ORANGE COUNTY, Fla. — Dozens of families were forced to vacate their homes Tuesday after the owner of the Lake Downey Mobile Home Park filed for eviction against all residents.
Residents told Eyewitness News they knew about the possibility of an eviction but didn’t know how it would play out not having contact with the owners.
Orange County officials said the Jain family, who owned and operated the mobile home park, collected rent from families and never bothered to upkeep the property.
Code enforcement has cited Jain for issues ranging from no fire hydrants on the property to no running water. The county said the owners knew there were no fire hydrants to assist the residents should a fire occur.
The owner accrued an additional $1,000 per day for noncompliance. As of Nov. 7, the liens on the property total nearly $2.8 million.
People were forced to pack their bags and leave the property Tuesday with the help of Orange County deputies.
“They’re like, ‘Come on baby, Papi, you got to go with mommy. You got to get out of here.’ That was hurting me. I’m being strong for them. And then she’s like, ‘Mommy, why are they doing this?’ We’re both rushing, taking things. I’m like, ‘I don’t know, I don’t know, just keep taking things so we can take things out,’” said Lynette Colon, a former resident of Lake Downey Mobile Home Park.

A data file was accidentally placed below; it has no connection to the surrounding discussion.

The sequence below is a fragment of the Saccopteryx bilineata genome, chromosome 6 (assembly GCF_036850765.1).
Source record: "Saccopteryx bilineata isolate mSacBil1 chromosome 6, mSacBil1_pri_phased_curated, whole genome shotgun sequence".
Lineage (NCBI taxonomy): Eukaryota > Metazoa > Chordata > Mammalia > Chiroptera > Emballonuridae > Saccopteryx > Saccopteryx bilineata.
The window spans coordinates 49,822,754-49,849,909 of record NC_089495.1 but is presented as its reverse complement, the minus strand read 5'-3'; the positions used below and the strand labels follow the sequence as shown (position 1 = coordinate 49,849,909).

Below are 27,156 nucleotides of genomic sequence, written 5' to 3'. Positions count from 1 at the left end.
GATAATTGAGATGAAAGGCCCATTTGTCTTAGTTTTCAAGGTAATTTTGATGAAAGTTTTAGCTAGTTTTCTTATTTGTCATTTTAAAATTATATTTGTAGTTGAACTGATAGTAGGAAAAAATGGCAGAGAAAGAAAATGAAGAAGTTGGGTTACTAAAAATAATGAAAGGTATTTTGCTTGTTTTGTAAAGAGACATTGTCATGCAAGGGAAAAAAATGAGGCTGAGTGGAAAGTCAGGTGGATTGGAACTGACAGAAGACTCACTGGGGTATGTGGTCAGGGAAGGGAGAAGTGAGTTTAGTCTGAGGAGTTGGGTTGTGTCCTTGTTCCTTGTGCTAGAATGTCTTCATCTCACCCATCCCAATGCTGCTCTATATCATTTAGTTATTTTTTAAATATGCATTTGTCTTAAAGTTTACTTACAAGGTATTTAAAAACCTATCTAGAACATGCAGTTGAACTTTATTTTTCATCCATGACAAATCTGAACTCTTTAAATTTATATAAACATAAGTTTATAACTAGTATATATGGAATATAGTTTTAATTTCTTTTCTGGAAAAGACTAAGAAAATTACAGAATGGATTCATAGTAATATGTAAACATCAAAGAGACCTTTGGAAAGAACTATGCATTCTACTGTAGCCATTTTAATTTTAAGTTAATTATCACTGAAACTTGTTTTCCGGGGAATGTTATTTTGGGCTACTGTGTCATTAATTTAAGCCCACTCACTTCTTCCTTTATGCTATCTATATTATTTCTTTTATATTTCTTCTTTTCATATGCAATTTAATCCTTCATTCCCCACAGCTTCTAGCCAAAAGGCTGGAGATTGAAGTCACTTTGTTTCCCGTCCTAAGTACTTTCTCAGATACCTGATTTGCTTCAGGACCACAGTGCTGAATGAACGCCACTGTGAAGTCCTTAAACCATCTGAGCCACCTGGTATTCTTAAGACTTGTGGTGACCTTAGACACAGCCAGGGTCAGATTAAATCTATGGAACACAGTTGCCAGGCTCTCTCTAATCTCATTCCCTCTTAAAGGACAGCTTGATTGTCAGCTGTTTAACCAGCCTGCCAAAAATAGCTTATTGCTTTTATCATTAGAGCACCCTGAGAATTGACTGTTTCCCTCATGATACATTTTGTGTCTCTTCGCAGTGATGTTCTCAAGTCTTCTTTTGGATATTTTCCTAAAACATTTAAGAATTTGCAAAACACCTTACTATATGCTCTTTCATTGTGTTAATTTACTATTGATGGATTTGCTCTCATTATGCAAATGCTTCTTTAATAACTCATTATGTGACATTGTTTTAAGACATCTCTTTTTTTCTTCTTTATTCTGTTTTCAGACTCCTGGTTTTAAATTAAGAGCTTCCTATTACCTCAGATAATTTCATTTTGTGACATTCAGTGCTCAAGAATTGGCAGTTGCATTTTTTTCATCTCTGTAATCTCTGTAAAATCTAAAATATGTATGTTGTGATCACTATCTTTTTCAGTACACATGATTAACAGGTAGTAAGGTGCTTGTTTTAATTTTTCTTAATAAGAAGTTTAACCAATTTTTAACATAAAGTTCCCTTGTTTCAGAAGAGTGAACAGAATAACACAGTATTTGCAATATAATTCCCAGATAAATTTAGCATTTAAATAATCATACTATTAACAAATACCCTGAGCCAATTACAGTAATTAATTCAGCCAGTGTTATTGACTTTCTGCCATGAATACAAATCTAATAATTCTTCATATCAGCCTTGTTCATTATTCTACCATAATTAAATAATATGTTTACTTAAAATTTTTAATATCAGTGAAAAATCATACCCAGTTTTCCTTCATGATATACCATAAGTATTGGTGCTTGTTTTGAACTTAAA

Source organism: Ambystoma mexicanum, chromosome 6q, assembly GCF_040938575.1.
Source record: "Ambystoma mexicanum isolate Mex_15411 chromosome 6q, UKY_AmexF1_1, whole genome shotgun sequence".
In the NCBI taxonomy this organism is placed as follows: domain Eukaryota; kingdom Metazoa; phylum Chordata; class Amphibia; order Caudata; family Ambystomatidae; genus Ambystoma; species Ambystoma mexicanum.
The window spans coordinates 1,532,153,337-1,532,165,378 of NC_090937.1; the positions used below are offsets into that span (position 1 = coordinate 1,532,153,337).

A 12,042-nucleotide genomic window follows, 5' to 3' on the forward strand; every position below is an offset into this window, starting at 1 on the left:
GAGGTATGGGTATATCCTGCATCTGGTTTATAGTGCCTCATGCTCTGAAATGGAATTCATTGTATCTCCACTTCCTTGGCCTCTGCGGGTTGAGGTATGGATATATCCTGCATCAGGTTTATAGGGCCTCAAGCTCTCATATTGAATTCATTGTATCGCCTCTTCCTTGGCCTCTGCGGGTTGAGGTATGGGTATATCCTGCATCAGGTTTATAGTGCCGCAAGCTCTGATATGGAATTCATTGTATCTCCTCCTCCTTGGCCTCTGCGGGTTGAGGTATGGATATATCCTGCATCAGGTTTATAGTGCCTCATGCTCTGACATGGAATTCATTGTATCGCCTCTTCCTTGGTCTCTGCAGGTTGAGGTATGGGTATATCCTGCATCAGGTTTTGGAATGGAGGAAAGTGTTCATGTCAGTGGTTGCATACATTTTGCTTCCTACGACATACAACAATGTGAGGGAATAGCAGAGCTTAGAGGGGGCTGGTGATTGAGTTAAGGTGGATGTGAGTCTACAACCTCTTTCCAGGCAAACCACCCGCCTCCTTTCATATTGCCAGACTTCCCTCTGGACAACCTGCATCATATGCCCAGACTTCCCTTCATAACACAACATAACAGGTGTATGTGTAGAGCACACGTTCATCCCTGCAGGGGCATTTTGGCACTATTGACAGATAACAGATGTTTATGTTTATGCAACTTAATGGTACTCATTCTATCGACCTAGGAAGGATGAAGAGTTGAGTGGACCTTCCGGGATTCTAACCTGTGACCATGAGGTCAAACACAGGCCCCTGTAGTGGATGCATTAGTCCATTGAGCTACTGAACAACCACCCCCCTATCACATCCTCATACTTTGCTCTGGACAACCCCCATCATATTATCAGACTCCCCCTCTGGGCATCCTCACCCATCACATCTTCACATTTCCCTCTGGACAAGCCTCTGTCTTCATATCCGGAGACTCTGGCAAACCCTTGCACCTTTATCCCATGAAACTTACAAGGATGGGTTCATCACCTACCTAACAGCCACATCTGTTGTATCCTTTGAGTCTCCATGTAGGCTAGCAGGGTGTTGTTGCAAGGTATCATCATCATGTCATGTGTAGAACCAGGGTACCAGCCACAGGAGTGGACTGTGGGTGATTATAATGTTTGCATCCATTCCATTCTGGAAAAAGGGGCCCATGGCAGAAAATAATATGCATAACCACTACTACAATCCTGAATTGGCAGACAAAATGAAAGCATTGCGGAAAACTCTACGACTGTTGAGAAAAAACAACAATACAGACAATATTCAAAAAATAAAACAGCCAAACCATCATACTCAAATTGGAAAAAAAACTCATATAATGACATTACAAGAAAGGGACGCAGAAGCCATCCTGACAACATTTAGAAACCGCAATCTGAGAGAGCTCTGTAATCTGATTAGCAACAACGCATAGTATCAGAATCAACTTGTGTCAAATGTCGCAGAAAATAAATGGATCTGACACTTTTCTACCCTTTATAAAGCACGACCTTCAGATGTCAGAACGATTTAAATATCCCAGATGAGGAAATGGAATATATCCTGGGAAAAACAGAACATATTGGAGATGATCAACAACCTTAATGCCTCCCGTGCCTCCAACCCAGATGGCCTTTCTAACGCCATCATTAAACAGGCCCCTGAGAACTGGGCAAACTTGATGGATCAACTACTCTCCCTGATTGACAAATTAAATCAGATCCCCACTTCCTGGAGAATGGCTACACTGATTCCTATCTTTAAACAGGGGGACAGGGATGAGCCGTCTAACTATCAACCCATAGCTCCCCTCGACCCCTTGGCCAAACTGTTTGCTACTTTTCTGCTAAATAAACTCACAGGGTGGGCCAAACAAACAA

Eyewitness News did call the owners, who also own a medical facility in Apopka. They declined to talk.
“In the rush of leaving a hotel room to have more space and be comfortable, we rented here, and now we’re back into this. Just a few minutes before they went in there, she’s like, ‘I don’t want to go back to a hotel room,’” Colon said.
Samaritan Resource Center was on the property for most of the day for emotional and supportive help to families as they try to find a new place to live.
Back in May, county leaders asked the incoming developer to form a plan to move tenants and campers before they clear the site. They also said county staff would bear some responsibility.
Residents like Colon said with affordable housing nearly impossible in Orlando, they’re hoping to come across a safe and comfortable roof over their families’ heads.
“Everybody’s calling me, ‘Are you okay? Did you get out?’ It’s like I want to tell everybody I’m OK, but I’m not really OK. I got to find a place for my kids,” Colon said.
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